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Browsing by Subject "ecophysiology"

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  • Liu, Zhenzhen (2022)
    Woodland strawberry (Fragaria vesca) is a perennial herb in the Rosaceae family with dimorphic leaves, summer and winter leaves, adapted to seasonal climate. Woodland strawberry produces a new set of leaves in spring that are photosynthetically active throughout the summer season (summer leaves), and the leaves senescence in autumn when they are replaced by a new set of leaves (winter leaves). The winter leaves retain photosynthetic capacity under the snow cover throughout the winter season, which prolong the photosynthetic period of the species. With the world-wide climate warming, the thickness of winter snow is decreasing, which can affect overwintering and spring phenology of plants. This thesis focuses on springtime ecophysiology and phenology of the senescing winter leaves and the formation of new summer leaves of woodland strawberry genotypes of different European origin. The 15 different genotypes of woodland strawberry are from Iceland, Italy and Norway, and they originate from different environments that are geographically separated from each other, so the populations are genetically distinct. In this study, these genotypes were kept at two different overwintering sites, coastal site at the Åland islands with mild temperatures, and continental site in Lammi with a persistent snow cover. According to the results all 15 genotypes showed earlier development of the summer leaves and earlier senescence of winter leaves in the group with Åland as overwintering site than in the group with Lammi. Another important finding is that the first summer leaves produced in spring begun to senesce shortly after they are fully developed and were replaced by later formed summer leaves. Specifically, the dates of summer leaf formation, flowering and stolon production were advanced, and the dates of winter leaf senescence were also advanced. The value of different leaf types to chlorophyll fluorescence was also lower at the Åland site. Therefore, it can be concluded that overwintering conditions have an effect on the subsequent phenological development in spring. In the context of global climate change, the spring development of woodland strawberry will be earlier, and the senescence of winter leaves will also be earlier.
  • Tolvanen, Kristiina (2020)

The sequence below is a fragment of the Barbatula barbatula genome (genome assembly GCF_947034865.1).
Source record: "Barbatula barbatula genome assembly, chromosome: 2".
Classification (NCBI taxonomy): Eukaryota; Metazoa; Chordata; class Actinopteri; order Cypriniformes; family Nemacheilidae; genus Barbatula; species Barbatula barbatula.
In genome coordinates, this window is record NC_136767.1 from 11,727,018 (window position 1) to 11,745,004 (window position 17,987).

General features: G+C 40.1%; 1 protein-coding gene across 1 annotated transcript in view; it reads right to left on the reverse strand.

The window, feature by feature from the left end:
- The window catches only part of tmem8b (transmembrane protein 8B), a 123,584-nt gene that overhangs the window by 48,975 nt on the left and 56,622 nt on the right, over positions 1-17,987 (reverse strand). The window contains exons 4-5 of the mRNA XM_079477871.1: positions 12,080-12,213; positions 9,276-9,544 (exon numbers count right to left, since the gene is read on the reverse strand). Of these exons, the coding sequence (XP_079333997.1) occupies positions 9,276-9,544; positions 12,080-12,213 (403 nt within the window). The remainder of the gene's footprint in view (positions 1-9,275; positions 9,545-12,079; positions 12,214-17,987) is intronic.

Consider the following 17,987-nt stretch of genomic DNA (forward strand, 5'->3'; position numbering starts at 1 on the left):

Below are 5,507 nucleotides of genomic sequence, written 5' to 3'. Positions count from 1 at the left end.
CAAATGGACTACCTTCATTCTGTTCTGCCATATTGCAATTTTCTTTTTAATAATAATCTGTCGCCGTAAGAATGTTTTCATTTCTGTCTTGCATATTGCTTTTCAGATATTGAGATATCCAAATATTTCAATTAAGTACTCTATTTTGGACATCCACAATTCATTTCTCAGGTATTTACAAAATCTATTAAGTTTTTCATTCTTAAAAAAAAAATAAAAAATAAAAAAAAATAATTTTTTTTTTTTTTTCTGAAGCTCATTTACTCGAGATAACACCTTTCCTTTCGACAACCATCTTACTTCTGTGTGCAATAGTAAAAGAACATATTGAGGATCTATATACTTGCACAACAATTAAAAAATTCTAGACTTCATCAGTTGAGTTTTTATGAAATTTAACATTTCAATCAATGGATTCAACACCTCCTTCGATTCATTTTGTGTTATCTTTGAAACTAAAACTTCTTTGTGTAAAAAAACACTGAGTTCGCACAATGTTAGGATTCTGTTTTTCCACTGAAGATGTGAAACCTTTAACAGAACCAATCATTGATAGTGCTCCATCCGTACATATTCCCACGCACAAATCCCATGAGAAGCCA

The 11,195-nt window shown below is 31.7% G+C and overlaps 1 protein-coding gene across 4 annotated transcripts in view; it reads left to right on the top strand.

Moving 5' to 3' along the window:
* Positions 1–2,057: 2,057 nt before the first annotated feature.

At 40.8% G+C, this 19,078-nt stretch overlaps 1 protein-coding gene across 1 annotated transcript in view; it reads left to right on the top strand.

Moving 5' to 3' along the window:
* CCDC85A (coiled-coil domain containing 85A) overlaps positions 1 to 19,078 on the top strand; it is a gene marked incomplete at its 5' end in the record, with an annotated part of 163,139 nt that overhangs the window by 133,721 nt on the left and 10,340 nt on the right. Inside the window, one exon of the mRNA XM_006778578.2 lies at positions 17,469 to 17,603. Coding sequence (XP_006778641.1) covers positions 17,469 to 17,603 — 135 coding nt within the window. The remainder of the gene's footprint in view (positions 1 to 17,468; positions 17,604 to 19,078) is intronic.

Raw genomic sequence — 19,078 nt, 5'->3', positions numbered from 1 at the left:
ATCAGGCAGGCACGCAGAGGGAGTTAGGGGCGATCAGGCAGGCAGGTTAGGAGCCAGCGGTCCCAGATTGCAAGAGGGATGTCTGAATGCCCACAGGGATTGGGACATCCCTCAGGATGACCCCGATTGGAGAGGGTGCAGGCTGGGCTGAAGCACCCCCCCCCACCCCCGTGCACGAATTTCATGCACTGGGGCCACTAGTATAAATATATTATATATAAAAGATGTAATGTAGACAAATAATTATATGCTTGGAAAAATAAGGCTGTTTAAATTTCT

Ecophysiology and ecology in plants are strongly affected by the conditions surrounding them. Adaptation aids plants to survive and to succeed in the prevailing conditions. Winter is a challenge to plants, particularly in northern latitudes and higher altitudes, because it exposes plants to cold and drought, for example. Plants survive from winter on species level with the help of genetic adaptations and as individuals also with the help of acclimation. Woodland strawberry (Fragaria vesca) has been observed to grow separate winter leaves. This allows it to continue photosynthesis in mild conditions during winter, thus improving its energy balance, and to start growing earlier than other species in the spring, which is beneficial in interspecific competition. Fragaria vesca is a species that has wide distribution in the northern hemisphere, and its genotypes are found from very different locations and conditions. However, adaptive traits such as producing a new set of leaves for winter can turn out to be a disadvantage if environmental conditions change rapidly. Climate change brings about changes that are difficult to predict, and these changes are advancing at a fast pace when compared to the developmental history of plants. The aim of this thesis was to study the effect of temperature on summer and winter leaf development, stolon formation and summer and winter leaf chlorophyll, flavonol and anthocyanin content in different Fragaria vesca genotypes. Leaf chlorophyll and secondary compound content give information about leaf development and stress reactions in plants. Plants are known to produce anthocyanins in order to protect the photosynthetic apparatus during chlorophyll recovery in leaf senescence. Anthocyanins are also produced as a response to low temperatures. Research increases knowledge of the ecophysiological and winter ecology-related processes in Fragaria vesca and in the commercially valuable Rosacea-family as well as provides information about the possible responses of these organisms to climate change. Material for the study consisted of twelve European Fragaria vesca genotypes, which had originally been collected from five countries: Norway, Finland, Germany, Italy and Spain. The genotypes had been collected from different latitudes, and they also expressed altitudinal differences. In this study, these genotypes were kept in two temperature treatments, warm (+16°C) and cold (+11°C/six weeks, after which +6°C/four weeks) at a greenhouse. Leaf development was studied by measuring summer and winter leaf middle leaflet width and length, and petiole length. Stolons from each plant individual were counted on a weekly basis and observations about stolon production in relation to the timing of summer leaf senescence and winter leaf development were made at the same time. Leaf chlorophyll and secondary compound content was measured with a Dualex-meter, which provided values for chlorophyll, flavonol and anthocyanin content. The underlying assumption was that cold temperature would induce winter leaf development and summer leaf senescence. The results show that there were differences in summer leaf size between genotypes. Winter leaves had differences between genotypes, but also within genotypes at different temperature treatments. Stolon count was lower and stolon production ceased slightly earlier in the cold treatment. Moreover, summer leaf chlorophyll content decreased in both treatments, but the summer leaves senesced earlier in the warm room. Summer leaf flavonol and anthocyanin values were generally higher in the cooler temperature treatment. Anthocyanins were also produced by winter leaves in the cooler temperature treatment. Based on the results, Fragaria vesca genotypes had differences related to their origin, but temperature also had an effect on winter leaf development, stolon production and the production of secondary compounds. The effect of cold temperature on the size of developing winter leaves was clear. In the cooler temperature treatment, the winter leaves were smaller than in the warmer treatment. The anthocyanin content of summer leaves was higher than in the winter leaves, and the summer leaf anthocyanin content was higher in the colder temperature treatment, where the stress related to the photosynthetic apparatus and low temperatures was combined. Nevertheless, lower temperature did not explain all the responses observed in the genotypes of the study, and thus it is likely that acclimation and winter leaf development in Fragaria vesca are affected by some other factor in addition to temperature, e.g. light regime. A possible continuation for this work would be to study the effect of light conditions or milder winters on winter leaf development in Fragaria vesca genotypes and on the physiology of the species.